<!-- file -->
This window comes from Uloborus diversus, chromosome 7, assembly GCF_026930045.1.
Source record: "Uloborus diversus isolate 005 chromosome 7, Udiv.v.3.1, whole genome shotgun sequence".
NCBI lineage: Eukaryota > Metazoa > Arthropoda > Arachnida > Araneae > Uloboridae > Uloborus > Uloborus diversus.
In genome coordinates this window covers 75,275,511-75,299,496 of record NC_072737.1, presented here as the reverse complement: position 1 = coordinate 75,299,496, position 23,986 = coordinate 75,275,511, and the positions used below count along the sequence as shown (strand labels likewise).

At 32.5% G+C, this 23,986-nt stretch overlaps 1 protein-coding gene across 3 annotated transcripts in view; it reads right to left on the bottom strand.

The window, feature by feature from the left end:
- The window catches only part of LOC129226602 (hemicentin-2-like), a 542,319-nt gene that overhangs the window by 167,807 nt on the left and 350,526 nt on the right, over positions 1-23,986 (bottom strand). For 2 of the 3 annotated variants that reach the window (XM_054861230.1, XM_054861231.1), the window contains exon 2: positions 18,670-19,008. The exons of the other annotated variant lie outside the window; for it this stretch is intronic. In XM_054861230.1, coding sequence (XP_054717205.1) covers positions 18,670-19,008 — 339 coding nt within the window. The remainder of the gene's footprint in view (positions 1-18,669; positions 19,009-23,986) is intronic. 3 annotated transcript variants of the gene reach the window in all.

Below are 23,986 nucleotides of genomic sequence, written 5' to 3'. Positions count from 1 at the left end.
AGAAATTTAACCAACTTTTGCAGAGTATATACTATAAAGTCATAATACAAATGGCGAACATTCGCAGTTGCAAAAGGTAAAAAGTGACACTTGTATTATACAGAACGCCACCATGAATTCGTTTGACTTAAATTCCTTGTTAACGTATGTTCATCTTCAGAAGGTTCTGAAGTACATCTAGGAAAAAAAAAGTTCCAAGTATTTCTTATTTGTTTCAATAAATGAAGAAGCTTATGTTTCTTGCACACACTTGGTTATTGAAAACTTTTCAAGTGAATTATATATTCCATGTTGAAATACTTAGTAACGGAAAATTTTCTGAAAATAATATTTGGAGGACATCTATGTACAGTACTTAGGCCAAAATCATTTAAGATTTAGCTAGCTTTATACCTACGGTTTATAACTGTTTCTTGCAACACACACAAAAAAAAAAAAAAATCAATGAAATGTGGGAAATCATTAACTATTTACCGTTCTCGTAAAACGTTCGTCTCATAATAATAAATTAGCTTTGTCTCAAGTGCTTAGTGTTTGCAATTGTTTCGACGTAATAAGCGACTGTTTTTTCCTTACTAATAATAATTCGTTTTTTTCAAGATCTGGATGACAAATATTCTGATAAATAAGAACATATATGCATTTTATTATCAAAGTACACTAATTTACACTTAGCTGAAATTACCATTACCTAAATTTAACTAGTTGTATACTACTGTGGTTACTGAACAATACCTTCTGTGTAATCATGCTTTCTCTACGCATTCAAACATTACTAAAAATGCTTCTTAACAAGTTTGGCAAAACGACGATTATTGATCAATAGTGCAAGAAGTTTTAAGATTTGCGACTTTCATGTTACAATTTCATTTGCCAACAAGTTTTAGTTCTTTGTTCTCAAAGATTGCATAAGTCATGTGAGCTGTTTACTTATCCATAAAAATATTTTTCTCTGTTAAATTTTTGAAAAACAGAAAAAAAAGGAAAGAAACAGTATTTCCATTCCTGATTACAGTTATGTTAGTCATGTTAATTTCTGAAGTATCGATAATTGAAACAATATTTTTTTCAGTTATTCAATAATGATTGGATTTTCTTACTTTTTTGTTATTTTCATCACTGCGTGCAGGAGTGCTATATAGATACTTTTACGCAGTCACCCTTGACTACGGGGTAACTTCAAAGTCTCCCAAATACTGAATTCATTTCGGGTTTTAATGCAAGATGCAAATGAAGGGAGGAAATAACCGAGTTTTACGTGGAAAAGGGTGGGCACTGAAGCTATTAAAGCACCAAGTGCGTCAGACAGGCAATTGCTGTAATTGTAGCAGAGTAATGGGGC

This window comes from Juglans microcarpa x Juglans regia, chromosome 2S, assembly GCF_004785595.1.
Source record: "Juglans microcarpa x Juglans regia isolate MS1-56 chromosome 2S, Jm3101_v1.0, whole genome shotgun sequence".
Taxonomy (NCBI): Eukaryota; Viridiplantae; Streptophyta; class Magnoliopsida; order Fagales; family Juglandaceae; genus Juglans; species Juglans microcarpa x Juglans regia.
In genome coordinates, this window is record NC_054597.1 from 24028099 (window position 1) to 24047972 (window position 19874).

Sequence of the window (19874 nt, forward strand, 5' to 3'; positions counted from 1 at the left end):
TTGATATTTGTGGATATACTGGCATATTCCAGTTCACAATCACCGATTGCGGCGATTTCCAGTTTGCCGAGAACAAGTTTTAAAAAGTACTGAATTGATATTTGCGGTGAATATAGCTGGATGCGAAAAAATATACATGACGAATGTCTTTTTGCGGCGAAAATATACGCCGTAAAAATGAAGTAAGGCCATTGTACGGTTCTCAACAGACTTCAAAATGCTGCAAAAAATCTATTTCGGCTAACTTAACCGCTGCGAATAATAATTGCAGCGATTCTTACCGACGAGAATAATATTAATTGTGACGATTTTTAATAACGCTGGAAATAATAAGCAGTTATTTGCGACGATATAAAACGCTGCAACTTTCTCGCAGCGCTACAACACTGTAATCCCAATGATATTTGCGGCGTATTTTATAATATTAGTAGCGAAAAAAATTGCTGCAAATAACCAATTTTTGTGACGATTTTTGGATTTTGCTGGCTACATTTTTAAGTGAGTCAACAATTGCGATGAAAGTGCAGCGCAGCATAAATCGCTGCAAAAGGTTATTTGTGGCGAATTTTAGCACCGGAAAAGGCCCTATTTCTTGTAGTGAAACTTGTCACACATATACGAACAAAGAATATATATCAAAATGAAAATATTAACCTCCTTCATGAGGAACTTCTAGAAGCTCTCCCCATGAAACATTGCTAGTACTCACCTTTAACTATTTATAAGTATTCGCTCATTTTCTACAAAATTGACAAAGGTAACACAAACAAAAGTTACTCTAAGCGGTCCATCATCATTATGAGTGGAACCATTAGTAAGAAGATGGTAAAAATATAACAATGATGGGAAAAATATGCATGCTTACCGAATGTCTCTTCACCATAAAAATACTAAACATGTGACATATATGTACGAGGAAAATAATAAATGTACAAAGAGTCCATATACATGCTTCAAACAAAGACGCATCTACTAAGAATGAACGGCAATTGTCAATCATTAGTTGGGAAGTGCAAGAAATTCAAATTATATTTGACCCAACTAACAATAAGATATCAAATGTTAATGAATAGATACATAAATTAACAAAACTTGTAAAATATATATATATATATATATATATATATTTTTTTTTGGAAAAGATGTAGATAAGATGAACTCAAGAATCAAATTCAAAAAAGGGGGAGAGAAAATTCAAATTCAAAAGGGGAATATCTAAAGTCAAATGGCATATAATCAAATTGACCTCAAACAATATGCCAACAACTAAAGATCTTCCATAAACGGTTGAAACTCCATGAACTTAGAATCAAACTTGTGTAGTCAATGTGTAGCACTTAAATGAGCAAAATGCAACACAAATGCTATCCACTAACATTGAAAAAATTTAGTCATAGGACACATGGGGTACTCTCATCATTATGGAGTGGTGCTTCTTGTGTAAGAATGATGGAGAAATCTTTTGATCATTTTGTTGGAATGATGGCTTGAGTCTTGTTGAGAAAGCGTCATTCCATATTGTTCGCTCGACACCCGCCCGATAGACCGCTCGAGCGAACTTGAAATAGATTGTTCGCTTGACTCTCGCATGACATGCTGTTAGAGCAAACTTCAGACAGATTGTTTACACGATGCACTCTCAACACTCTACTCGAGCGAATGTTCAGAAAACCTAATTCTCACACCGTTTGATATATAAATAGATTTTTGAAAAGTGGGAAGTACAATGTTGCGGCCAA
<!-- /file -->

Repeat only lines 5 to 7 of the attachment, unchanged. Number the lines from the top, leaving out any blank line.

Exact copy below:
At 32.5% G+C, this 23,986-nt stretch overlaps 1 protein-coding gene across 3 annotated transcripts in view; it reads right to left on the bottom strand.

The window, feature by feature from the left end:
- The window catches only part of LOC129226602 (hemicentin-2-like), a 542,319-nt gene that overhangs the window by 167,807 nt on the left and 350,526 nt on the right, over positions 1-23,986 (bottom strand). For 2 of the 3 annotated variants that reach the window (XM_054861230.1, XM_054861231.1), the window contains exon 2: positions 18,670-19,008. The exons of the other annotated variant lie outside the window; for it this stretch is intronic. In XM_054861230.1, coding sequence (XP_054717205.1) covers positions 18,670-19,008 — 339 coding nt within the window. The remainder of the gene's footprint in view (positions 1-18,669; positions 19,009-23,986) is intronic. 3 annotated transcript variants of the gene reach the window in all.